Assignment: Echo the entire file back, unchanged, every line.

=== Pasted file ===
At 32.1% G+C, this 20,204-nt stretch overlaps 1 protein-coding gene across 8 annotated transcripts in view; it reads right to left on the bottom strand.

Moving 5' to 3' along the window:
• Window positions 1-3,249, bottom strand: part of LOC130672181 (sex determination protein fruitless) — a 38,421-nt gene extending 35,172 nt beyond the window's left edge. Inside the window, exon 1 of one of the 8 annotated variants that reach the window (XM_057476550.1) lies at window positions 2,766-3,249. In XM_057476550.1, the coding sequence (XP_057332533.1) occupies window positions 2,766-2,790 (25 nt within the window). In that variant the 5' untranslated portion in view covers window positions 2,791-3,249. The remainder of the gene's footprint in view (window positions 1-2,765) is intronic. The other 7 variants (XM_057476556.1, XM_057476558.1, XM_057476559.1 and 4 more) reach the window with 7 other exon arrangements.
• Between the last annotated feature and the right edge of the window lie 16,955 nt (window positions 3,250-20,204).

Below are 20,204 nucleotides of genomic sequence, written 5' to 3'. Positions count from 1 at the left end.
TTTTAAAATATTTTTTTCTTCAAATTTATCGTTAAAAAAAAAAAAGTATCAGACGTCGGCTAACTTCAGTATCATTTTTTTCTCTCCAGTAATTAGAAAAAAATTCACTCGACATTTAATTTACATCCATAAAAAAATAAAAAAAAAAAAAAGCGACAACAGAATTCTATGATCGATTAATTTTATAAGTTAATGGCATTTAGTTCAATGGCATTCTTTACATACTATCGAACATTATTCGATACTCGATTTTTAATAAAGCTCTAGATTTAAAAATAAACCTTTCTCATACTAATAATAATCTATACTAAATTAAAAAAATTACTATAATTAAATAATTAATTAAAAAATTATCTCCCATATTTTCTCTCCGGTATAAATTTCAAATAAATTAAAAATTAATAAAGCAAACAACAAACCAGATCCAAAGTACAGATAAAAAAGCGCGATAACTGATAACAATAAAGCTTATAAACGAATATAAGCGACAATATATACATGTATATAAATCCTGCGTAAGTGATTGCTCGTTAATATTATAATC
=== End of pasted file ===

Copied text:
At 32.1% G+C, this 20,204-nt stretch overlaps 1 protein-coding gene across 8 annotated transcripts in view; it reads right to left on the bottom strand.

Moving 5' to 3' along the window:
• Window positions 1-3,249, bottom strand: part of LOC130672181 (sex determination protein fruitless) — a 38,421-nt gene extending 35,172 nt beyond the window's left edge. Inside the window, exon 1 of one of the 8 annotated variants that reach the window (XM_057476550.1) lies at window positions 2,766-3,249. In XM_057476550.1, the coding sequence (XP_057332533.1) occupies window positions 2,766-2,790 (25 nt within the window). In that variant the 5' untranslated portion in view covers window positions 2,791-3,249. The remainder of the gene's footprint in view (window positions 1-2,765) is intronic. The other 7 variants (XM_057476556.1, XM_057476558.1, XM_057476559.1 and 4 more) reach the window with 7 other exon arrangements.
• Between the last annotated feature and the right edge of the window lie 16,955 nt (window positions 3,250-20,204).

Below are 20,204 nucleotides of genomic sequence, written 5' to 3'. Positions count from 1 at the left end.
TTTTAAAATATTTTTTTCTTCAAATTTATCGTTAAAAAAAAAAAAGTATCAGACGTCGGCTAACTTCAGTATCATTTTTTTCTCTCCAGTAATTAGAAAAAAATTCACTCGACATTTAATTTACATCCATAAAAAAATAAAAAAAAAAAAAAGCGACAACAGAATTCTATGATCGATTAATTTTATAAGTTAATGGCATTTAGTTCAATGGCATTCTTTACATACTATCGAACATTATTCGATACTCGATTTTTAATAAAGCTCTAGATTTAAAAATAAACCTTTCTCATACTAATAATAATCTATACTAAATTAAAAAAATTACTATAATTAAATAATTAATTAAAAAATTATCTCCCATATTTTCTCTCCGGTATAAATTTCAAATAAATTAAAAATTAATAAAGCAAACAACAAACCAGATCCAAAGTACAGATAAAAAAGCGCGATAACTGATAACAATAAAGCTTATAAACGAATATAAGCGACAATATATACATGTATATAAATCCTGCGTAAGTGATTGCTCGTTAATATTATAATC